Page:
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Consumer VIEWS

No Need to Pay for Unordered Goods

January 03, 1985|DON G. CAMPBELL | Times Staff Writer

When the book was slow in coming, I looked in the magazine for a subscription-department address and--lo and behold--discovered that last August and September the price was $18 for one year, $33 for two years and $45 for three years. Then, for two months (October and November), the price went to $9.95 for one year, $15.95 for two years and $19.95 for three years. In December, and in the current issue, the price has changed again--still $9.95 for one year and $15.95 for two years--but with the three-year subscription now at $29.95.

Did I luck out in August, 1984, or did I lose out in October, when I could have gotten three years for $19.95? The current $29.95 for three years must be an error because you can get two years for $15.95. What gives?--B.S.

A: Trying to make much sense out of any publication's "special" subscription price at any given time is a little bit like trying to fathom the mysteries surrounding the pricing of designer jeans. And for all of its literary prestige, The Atlantic is no exception--there's a bit of whim involved in all such pricing, even though the newsstand price ($2 in this case) tends to remain fairly static.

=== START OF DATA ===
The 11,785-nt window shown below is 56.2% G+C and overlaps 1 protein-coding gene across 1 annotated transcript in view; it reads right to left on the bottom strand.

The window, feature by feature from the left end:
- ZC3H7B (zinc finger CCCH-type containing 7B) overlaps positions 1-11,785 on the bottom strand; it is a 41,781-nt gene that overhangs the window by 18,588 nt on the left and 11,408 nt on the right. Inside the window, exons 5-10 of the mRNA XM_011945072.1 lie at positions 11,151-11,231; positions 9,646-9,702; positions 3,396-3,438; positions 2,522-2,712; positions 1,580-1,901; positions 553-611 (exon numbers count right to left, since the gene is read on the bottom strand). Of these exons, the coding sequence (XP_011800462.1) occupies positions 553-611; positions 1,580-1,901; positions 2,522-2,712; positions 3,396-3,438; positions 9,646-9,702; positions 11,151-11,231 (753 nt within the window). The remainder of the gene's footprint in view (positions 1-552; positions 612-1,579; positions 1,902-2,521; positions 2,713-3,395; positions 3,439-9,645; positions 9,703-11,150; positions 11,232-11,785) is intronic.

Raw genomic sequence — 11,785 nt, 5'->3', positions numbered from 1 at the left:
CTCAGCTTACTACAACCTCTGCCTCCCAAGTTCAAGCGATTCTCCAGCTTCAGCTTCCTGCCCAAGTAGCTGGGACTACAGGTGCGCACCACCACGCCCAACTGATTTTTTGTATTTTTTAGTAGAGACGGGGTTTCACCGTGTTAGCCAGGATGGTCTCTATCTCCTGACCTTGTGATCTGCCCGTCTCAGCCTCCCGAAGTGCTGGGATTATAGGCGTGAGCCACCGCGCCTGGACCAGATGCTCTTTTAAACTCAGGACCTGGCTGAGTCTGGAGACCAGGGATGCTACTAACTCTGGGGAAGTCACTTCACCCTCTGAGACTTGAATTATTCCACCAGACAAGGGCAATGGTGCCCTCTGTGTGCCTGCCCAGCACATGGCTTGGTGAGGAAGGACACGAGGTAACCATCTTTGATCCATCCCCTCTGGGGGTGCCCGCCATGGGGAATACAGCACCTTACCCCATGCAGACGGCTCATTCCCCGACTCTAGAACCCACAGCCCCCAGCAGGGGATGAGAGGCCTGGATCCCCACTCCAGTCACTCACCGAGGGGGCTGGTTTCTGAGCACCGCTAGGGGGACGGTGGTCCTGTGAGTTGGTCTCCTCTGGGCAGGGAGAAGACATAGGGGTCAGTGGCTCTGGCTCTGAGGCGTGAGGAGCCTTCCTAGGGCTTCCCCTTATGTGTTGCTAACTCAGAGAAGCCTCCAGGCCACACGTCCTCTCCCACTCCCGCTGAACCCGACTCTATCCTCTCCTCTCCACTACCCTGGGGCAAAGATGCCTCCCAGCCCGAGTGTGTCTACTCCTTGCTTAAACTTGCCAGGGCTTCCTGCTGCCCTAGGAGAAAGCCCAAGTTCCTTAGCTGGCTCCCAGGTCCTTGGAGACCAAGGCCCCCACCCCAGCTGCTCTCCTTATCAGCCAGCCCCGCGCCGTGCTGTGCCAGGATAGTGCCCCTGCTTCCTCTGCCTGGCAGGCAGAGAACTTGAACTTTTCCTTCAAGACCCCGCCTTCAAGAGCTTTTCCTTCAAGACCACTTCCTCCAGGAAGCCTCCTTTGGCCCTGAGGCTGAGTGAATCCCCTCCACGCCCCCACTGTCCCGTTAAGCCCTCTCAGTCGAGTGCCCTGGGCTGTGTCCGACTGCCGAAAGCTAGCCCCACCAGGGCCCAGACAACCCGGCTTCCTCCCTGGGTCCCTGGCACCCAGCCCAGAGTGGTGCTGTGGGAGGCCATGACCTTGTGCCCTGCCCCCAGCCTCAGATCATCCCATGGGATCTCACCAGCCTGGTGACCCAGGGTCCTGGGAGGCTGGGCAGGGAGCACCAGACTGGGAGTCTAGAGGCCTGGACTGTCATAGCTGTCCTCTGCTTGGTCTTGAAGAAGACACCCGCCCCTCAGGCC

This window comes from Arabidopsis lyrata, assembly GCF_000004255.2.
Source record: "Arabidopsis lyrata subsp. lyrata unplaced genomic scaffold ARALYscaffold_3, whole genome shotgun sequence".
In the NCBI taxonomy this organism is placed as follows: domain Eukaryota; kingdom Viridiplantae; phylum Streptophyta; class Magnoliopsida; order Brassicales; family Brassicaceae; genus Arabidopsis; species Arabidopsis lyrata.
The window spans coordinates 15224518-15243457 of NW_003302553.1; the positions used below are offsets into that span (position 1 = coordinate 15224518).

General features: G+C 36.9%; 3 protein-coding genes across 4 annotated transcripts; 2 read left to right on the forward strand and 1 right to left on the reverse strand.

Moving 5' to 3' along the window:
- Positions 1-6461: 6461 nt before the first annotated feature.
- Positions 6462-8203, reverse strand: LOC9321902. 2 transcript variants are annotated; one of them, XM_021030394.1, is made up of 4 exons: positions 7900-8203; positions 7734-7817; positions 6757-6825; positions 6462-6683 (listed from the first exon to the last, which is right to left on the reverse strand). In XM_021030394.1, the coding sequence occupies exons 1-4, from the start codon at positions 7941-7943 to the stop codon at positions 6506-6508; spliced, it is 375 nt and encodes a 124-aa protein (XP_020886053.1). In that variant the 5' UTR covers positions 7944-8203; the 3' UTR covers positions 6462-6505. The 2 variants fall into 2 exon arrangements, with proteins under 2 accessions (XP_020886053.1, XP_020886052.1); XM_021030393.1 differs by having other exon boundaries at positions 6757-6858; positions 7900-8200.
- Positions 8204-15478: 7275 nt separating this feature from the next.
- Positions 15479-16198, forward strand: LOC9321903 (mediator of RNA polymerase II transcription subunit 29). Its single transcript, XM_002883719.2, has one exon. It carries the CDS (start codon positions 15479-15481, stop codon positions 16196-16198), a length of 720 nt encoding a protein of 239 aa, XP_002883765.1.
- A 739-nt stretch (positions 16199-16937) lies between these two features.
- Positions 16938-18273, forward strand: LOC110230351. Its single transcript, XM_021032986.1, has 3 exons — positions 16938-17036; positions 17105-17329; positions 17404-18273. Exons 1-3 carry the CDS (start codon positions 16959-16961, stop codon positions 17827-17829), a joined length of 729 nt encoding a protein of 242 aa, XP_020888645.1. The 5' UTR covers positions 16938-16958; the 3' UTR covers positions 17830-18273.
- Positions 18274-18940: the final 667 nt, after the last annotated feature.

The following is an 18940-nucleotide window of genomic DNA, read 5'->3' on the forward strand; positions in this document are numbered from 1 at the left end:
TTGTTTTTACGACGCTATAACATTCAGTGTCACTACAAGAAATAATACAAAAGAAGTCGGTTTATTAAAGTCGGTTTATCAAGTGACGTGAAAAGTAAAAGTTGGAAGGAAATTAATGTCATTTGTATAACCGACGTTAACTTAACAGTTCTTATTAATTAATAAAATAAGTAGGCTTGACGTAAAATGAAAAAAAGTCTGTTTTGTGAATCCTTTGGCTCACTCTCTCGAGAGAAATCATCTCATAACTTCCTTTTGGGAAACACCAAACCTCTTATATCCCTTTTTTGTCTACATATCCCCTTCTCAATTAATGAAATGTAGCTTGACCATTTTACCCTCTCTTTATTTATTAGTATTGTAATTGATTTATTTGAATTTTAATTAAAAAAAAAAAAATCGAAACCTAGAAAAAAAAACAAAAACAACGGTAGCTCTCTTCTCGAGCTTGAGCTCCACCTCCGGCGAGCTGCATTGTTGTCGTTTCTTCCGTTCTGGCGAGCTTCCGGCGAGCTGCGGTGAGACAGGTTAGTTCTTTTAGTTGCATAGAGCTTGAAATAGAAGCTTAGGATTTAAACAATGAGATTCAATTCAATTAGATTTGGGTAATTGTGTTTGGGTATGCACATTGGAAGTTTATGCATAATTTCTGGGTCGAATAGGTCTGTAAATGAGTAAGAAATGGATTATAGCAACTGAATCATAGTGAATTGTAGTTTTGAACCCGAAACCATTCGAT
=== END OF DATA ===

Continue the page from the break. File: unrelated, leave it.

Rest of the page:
There was, indeed, "a price reduction last year, and everything came down pretty drastically," according to Gregory Zuch of The Atlantic's circulation department in Boston. And, illogically or not, the current $29.95 price for three years (versus $15.95 for two years) is correct, Zuch added.

But you needn't feel bitter that you subscribed prior to the drop (from $19.95 to $15.95 for two years).

"People who subscribe or renew their subscription at the old, higher price," Zuch continued, "automatically have their subscription extended according to a formula that we have. It's not only required by law, but it's a matter of principle too."

If through some fluke you don't see this extension reflected at the end of your two-year subscription, Zuch promised, just call it to The Atlantic's attention, and it'll be taken care of promptly.

Don G. Campbell cannot answer mail personally but will respond in this column to consumer questions of general interest. Write to Consumer VIEWS, You section, The Times, Times Mirror Square, Los Angeles 90053.

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